Books, I Read It First

I Read It First: 50 Shades of Grey

I can’t believe I actually read this book. Not just that I volunteered for it, but that I managed to drag myself all the way to the end. God, I hope there aren’t more movies. I don’t know if I could survive reading the second or third. At least this one ends on a promising note. Good lord. Okay. Diving in.


The Book: Fifty Shades of Grey by E. L. James

Genre: romance, erotica

First impressions: You are probably familiar with this book, at least in passing. It sold 100 million copies in 53 languages worldwide–that’s what we usually call “hard to miss.” But if you aren’t familiar, 50 Shades is a BDSM erotica story, which started its life as Twilight fan fiction. It follows the relationship of naive recent college graduate Anastasia Steele and broody business prodigy Christian Grey as they try to balance love and BDSM sub/dom culture. The book has come under a lot of well-deserved criticism for glorifying abusive relationships; Grey is a textbook abuser, complete with stalking, limiting Ana’s relationships with her friends and family, violent jealousy, overwhelming her with lavish gifts that she doesn’t want and has to feel guilty about, controlling everything in her life down to what she eats and how she dresses, mood swings that keep her perpetually afraid that he’s going to hurt her, etc. etc. The power and experience imbalance between them verges on the pedophillic. Basically, it’s domestic violence disguised as BDSM (it has been soundly debunked and rejected by the actual BDSM community, who were pretty much universally disgusted by it), and everything about it is gross.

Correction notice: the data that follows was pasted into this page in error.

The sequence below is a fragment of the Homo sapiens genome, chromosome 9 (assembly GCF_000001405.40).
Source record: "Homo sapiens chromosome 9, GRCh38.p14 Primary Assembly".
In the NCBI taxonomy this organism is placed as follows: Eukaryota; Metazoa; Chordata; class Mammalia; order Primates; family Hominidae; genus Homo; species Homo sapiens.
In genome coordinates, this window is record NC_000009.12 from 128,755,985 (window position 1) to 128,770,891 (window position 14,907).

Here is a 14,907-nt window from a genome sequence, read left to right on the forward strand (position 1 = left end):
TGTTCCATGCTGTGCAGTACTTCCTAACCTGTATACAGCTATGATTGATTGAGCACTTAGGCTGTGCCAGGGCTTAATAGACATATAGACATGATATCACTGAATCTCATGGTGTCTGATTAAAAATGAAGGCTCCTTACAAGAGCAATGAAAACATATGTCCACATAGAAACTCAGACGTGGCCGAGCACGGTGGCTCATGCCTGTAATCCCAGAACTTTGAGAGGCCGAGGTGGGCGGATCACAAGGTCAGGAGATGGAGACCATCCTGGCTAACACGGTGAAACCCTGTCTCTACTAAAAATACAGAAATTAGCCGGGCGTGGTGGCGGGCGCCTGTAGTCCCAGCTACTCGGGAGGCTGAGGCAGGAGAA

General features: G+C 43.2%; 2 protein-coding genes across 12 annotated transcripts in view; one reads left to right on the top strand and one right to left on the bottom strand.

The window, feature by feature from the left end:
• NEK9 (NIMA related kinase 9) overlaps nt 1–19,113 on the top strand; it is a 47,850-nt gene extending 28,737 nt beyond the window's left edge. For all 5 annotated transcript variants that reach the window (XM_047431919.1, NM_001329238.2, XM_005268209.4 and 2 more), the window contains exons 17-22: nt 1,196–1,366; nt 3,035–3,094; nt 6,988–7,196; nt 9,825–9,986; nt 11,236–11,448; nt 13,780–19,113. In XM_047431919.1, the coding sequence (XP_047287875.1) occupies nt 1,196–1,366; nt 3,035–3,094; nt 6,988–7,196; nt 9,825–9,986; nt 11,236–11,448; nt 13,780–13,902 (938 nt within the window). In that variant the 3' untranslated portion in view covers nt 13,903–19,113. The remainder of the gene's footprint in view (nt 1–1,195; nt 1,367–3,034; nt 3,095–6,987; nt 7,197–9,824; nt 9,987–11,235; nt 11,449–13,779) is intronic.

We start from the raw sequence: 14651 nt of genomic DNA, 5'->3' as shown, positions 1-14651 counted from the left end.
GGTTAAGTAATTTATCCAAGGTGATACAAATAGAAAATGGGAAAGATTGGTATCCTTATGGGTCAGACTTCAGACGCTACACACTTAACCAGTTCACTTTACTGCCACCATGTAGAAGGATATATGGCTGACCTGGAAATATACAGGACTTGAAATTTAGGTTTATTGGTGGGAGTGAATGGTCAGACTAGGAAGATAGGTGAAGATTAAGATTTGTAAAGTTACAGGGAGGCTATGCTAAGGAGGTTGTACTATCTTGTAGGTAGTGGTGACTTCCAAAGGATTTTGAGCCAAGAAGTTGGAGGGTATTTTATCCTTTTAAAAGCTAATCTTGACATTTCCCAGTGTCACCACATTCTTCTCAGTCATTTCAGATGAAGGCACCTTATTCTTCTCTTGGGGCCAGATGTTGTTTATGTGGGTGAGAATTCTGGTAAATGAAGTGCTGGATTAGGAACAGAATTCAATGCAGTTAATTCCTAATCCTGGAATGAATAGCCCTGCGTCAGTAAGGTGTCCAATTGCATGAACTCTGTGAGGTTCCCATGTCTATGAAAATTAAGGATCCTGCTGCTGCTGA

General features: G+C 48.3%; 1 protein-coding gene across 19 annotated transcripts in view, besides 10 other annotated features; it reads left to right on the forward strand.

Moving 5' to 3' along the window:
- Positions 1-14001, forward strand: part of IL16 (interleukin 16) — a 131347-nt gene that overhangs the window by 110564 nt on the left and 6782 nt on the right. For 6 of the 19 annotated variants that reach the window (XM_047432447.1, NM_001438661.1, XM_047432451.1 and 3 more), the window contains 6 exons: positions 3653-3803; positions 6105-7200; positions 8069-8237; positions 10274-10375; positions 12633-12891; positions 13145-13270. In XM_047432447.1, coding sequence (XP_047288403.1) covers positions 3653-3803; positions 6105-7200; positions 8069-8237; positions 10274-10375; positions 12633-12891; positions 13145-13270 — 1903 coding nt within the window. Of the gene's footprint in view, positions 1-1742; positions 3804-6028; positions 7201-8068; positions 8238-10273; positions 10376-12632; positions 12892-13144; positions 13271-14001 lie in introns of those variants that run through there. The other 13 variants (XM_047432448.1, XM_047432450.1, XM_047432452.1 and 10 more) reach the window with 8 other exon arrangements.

Leaving aside the incredibly problematic nature of the “romance,” however, this book is still terrible. First of all, it’s poorly researched. It’s set in Seattle, but often confuses distances, place names, and social norms; Ana is suppose to be a college graduate focusing on English in 2011, but she doesn’t have a laptop or cell phone until Christian buys them for her (against her will), and the only books she’s read are a handful of British classics. She’s also suppose to be a big tea drinker, but her favorite tea is Twinings English Breakfast, served weak, which–I just–ugh, I digress.

On a prose-level, this book fails, too. There’s no variation in sentence type or style, with the exception of occasional five-dollar-words that are so out of place it’s obvious James just went through the text with a thesaurus and replaced words at random to try to make Ana sound smarter. Ana’s inner monologue is littered with references to her “subconscious” (who isn’t subconscious at all, but rather openly critical and constantly present) and her “inner goddess,” which are kind of like shoulder angels but far more annoying and cartoonish. They do shit like morph randomly into the scales of justice to send Ana a message. You think I’m kidding but that actually happens. Also, like 70% of their “relationship” develops via emails included in-text, which is a very fan-fictiony thing to do and doesn’t work at all as a device for the story. And the pacing is terrible.

Add in the fact that despite the high volume of detailed sex scenes in this novel, never once does Ana refer to anybody’s genitals by an appropriate term (once she says clitoris, but only once) and you have a travesty of a text that would be funny if it didn’t have such deeply disturbing social implications.